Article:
13. 13. Still, many authors claim that given Russia’s background, the chosen system of close bank- enterprise relationships was optimal and that banks played a major role in facilitating investment (Perotti, Gelfer, 1998). In this respect, the next section of the paper will focus on providing empirical evidence on the bank-enterprise relationships in Russia and on assessing the relevance of the chosen bank model for Russia’s economy in the early transition stage. In particular, two major questions will be raised: 1) how did the close bank-enterprise relationship affect (if at all) the distribution of bank credit and the decisions of the enterprises; and most importantly, 2) did this model play the role of an instrument to boost firms’ investment as believed by Gerschenkron. 2. Empirical evidence for the bank-enterprise relationships As already mentioned, due to various factors the Russian banking system experienced extremely high levels of bad credits – a situation not distinctive for Russia but rather common for most transition economies. In such circumstances, one of the most important bank’s right as a creditor, is the right to repossess collateral in case of a debtor’s failure to repay. However, a study on Russia’s banking sector executed by Fan, Lee and Schaffer (1996) provides surprising results in this regard: no matter that in principle, most bank loans in Russia are short-term and collateralized, in practice, regardless of the huge number of cases when firms fail to duly serve the credits, banks have taken no actions towards repossession of collateral; instead, a regular practice is capitalization of interest and rescheduling of the principal. These findings provide strong evidence that Russian banks are too soft in their dealings with enterprises, thus giving rise to a severe moral hazard problem for even a healthy bank that is able to duly serve its debt would have incentives to deviate. One possible explanation for the softness of the banking system comes from the fact that banks are large investors in the industries they finance, i.e. that it is the implementation of a model with tied bank-enterprise relations that is to be held responsible for the problem. In order to further investigate the issue Fan et al. examine the bank-enterprise relationships and the impact of these relationships on credit provision. Somewhat surprisingly, the authors find 13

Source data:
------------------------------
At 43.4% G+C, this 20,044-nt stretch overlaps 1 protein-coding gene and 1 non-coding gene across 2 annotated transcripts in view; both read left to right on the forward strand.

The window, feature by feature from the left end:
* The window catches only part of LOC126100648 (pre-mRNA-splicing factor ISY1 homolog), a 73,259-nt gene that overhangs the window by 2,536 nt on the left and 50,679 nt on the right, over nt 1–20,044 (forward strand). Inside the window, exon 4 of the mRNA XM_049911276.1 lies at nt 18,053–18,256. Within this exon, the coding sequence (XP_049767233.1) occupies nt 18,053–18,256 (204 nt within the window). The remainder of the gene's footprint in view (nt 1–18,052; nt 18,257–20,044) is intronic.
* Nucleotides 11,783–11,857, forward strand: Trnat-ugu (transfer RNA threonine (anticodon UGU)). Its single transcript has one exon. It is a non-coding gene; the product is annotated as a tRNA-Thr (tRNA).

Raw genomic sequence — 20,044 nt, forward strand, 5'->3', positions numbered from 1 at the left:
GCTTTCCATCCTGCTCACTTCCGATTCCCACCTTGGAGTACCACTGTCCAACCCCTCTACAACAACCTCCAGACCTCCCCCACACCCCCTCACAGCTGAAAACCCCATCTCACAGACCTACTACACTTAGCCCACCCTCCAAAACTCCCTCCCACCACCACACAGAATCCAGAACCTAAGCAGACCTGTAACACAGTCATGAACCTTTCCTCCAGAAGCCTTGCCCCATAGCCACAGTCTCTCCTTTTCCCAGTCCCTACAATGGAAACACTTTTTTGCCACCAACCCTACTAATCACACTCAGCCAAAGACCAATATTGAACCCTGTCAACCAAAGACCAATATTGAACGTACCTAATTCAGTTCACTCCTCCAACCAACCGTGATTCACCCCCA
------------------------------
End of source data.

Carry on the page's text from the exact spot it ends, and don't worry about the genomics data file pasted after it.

14. 14. no evidence that a bank shareholding in an enterprise translates to an easier access to credit, neither do the results imply that enterprise ownership in the bank significantly affects the easiness of obtaining a bank loan. Thus, they conclude, the results suggest the presence of adverse selection in the Russian credit market, i.e. the problem comes from the fact that many badly-performing firms are borrowers. Another direction of thought, suggests that it is possible that bank-enterprise links are such that banks’ rights regarding Russian industrial firms are much more protected in their capacity as shareholders rather than as creditors. Findings of Fan et al. with respect to this hypothesis suggest that banks’ shareholding in enterprises is a good indicator of bank influence on enterprise decisions as significantly higher fraction of enterprises with some bank shareholding indicates the shareholding bank influences their decisions (especially with respect to financial matters), as compared to enterprises with no equity shareholding by banks. Thus, evidence confirms the notion that, in general, banks as creditors have much too little influence on enterprises; however, they do have a strong impact on the financial decisions of firms they own shares in. Regarding the second question of interest, I will first focus on the empirical work of Perotti and Gelfer (1998), who study the role Russian FIGs play for firms’ corporate governance and investment. Comparing firms members of the Russian FIGs and/or owned by banks on the one hand, and a control group of independent firms on the other, the authors find evidence that investment is sensitive to internal liquidity (measured as cash flow) for the second type of firms, while the group-firms are less dependant on internal funds to finance investment expenditures. The possible interpretation of this finding could be sought in two directions: one feasible view suggests that FIG firms do a better reallocation of resources within the group through their internal capital markets in order to finance profitable projects; alternatively, one may argue that rather than providing entrepreneurial expertise and capital, FIGs reallocate finances among the member-enterprises in order to serve private benefits of the controlling shareholders, in other words, well-performing, profitable enterprises are used as ‘cash cows’. 14